Determination of a Boundary

s60 Land Registration Act 2002

 

About the boundary to be determined

The Land Registration Act 2002 states -

 

s60 Boundaries

(1) The boundary of a registered estate as shown for the purposes of the register is a general boundary, unless shown as determined under this section.

(2) A general boundary does not determine the exact line of the boundary.

(3) Rules may make provision enabling or requiring the exact line of the boundary of a registered estate to be determined and may, in particular, make provision about—

                                 (a) the circumstances in which the exact line of a boundary may or must be determined,

                                 (b) how the exact line of a boundary may be determined,

                                 (c) procedure in relation to applications for determination, and

                                 (d) the recording of the fact of determination in the register or the index maintained under section 68.

(4) Rules under this section must provide for applications for determination to be made to the registrar.

 

The Land Registration Rules 2003 state -

 

Application for the determination of the exact line of a boundary

118.—

  1. A proprietor of a registered estate may apply to the registrar for the exact line of the boundary of that registered estate to be determined.
  2. An application under paragraph (1) must be made in Form DB and be accompanied by—

 

  1. a plan, or a plan and a verbal description, identifying the exact line of the boundary claimed and showing sufficient surrounding physical features to allow the general position of the boundary to be drawn on the Ordnance Survey map, and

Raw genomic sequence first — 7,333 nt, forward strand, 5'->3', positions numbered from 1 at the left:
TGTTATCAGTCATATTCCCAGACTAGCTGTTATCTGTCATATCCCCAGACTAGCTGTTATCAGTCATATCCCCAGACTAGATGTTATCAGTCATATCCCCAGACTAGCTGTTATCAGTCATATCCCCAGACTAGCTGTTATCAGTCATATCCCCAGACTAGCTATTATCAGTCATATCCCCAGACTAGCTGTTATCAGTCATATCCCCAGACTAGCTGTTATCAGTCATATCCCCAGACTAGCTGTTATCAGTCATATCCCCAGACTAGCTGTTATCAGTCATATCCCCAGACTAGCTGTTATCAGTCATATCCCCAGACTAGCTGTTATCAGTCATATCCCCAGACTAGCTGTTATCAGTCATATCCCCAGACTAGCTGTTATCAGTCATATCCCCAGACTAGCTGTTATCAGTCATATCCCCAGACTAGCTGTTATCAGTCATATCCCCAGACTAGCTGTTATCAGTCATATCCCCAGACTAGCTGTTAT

2. evidence to establish the exact line of the boundary.

Required

Required

Required

Required

Required

Required

Submitting Form...

The server encountered an error.

Form received.

Required

Required

Chartered Building Surveyors

Request for a written fee proposal for

Determination of a Boundary

 

 

The Land Registration Act 2002 deals with "registered land" which is distinct from "unregistered land".  The term "title deeds" dates back to a time before compulsory registration of a freehold or certain leasehold interests in land; and "land" includes buildings in this instance.

 

Modern registered titles are guaranteed by the State and if you have no mortgage or other charges on the property, you will receive a Land Certificate which includes all the relevant information about the property.  If you lose the Land Certificate it can be replaced, whereas if you lose the former title deeds documentation, you could lose the land itself.

 

Some older freehold titles, and many minor leases are unregistered and there are special provisions which apply to the line of junction (boundary) between registered and unregistered land.

General notes about the Land Registration Act 2002 and Land Registration Rules 2003